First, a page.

You may not be able to work on your treatment day and sometimes for the next few days. You may need help with things like shopping and preparing food. After your first couple of treatments, you’ll have a better idea of how they’re affecting you.

Listen to your body, pay attention to your energy levels and adjust what you do accordingly. Rest when you need to, even if you need to take a short nap during the day.

Create a routine that builds in enough time for rest. Breaking your tasks down into manageable segments can keep you from feeling overwhelmed. Ask friends and family for help so you can save your energy for the things you need to do.

Even if you're tired, gentle physical activity like walking or stretching can improve your energy levels. Talk to your health care team about the activities that might be best for you.

You may want to share the side effects of chemotherapy with your closest family and friends so they know what to expect. You may also want to let people know when you need quiet time for rest and recovery.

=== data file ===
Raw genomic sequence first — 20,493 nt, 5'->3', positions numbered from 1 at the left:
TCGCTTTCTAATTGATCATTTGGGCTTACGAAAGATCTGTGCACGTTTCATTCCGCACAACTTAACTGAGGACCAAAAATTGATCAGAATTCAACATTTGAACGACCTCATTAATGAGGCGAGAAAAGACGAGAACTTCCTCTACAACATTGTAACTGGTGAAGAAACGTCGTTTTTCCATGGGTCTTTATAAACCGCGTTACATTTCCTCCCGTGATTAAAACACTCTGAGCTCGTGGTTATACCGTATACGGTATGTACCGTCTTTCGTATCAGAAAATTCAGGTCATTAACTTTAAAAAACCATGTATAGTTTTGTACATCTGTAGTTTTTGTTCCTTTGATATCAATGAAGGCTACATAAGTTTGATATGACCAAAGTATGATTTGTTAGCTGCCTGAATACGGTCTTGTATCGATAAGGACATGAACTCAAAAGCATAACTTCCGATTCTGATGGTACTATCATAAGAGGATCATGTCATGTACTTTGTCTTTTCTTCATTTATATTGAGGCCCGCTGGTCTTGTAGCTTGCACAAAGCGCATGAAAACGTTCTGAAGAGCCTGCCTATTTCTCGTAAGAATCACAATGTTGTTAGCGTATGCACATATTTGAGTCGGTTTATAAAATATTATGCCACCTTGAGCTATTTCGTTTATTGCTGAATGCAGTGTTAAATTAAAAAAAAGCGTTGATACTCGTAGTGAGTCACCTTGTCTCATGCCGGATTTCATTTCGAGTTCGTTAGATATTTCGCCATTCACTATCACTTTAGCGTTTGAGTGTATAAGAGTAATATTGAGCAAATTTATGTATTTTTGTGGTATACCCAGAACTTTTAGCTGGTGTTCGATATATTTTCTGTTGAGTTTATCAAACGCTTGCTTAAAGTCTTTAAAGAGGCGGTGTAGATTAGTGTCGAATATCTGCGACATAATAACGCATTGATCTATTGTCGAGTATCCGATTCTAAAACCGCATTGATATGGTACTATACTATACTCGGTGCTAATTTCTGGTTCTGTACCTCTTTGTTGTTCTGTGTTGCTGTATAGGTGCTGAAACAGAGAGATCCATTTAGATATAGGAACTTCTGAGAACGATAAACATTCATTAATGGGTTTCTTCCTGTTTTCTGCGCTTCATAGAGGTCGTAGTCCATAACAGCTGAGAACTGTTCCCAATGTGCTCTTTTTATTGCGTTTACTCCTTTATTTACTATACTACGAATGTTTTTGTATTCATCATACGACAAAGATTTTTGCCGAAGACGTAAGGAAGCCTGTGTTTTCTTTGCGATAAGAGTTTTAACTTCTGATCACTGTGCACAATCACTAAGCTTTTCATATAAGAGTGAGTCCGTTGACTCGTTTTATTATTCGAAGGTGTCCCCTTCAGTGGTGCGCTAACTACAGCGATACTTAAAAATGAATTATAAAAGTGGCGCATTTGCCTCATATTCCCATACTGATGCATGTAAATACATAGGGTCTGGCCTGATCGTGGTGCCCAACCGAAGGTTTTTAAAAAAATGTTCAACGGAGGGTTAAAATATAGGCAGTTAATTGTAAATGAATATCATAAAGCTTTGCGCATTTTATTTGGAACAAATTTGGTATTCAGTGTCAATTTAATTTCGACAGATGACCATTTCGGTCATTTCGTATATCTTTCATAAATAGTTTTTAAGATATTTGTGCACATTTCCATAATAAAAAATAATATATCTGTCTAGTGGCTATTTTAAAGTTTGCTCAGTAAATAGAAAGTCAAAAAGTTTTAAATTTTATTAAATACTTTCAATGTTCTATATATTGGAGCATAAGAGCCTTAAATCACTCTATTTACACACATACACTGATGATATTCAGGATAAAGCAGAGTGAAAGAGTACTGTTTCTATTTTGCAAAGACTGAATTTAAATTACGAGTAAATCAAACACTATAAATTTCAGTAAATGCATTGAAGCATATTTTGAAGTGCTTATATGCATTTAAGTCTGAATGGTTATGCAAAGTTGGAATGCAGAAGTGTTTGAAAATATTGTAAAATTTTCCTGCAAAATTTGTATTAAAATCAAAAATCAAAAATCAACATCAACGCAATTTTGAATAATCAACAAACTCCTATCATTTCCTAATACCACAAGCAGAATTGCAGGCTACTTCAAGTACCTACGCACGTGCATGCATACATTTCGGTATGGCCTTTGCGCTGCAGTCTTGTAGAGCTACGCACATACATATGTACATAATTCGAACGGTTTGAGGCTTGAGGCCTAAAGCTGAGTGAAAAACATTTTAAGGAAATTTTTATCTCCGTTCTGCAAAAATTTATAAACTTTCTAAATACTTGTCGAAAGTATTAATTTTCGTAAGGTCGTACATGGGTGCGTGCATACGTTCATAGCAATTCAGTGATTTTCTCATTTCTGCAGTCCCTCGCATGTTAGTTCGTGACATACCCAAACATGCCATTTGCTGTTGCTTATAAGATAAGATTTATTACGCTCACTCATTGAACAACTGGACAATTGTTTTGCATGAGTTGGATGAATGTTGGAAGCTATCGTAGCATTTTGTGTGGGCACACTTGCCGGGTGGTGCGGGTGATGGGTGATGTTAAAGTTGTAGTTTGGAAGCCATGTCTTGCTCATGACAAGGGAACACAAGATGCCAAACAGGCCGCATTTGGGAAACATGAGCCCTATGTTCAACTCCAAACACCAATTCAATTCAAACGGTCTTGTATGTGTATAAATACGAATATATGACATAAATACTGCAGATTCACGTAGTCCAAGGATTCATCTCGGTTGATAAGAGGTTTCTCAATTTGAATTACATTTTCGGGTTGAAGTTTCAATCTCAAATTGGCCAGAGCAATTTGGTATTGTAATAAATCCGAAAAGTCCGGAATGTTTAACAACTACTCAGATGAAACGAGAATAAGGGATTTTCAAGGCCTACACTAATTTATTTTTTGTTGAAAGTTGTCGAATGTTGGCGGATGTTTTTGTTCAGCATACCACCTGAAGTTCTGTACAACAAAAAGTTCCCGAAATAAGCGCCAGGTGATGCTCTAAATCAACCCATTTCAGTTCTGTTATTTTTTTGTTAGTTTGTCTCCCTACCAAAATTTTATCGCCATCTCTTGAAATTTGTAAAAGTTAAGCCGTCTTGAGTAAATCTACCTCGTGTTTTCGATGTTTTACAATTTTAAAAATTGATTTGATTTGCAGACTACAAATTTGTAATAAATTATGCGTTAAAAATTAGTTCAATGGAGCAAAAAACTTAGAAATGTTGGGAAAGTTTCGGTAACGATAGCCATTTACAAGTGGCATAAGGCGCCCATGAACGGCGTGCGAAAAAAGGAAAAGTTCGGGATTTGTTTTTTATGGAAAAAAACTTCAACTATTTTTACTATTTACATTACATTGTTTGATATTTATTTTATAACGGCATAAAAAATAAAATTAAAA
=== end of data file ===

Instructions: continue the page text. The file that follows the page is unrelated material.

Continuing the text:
It's important to get plenty of restorative sleep. Create a comfortable sleep environment and have a bedtime routine that sets you up for a good night's rest.

Follow-up care

As you approach the end of your chemotherapy appointments, your care team will explain what happens next. You'll need regular follow-up appointments to monitor your overall health.  

Your provider may also recommend certain tests to watch for any issues. If you notice any new symptoms or changes in your health or have any lingering side effects, let your provider know.

For ongoing support, you can connect with local or online support groups, patient navigation programs and cancer survivors' wellness programs. Talk to your health care team to find out what’s available in your area.

The bottom line

It’s natural to feel anxious or scared about chemotherapy treatment. If you know what to expect and you prepare ahead of time, you’ll feel more comfortable with the process. To learn more about how chemotherapy works and the effects it can have on your body, talk to your someone on your care team or reach out to a Banner Health provider.

Other useful articles

Cancer Breast Cancer Colorectal Cancer Lung Cancer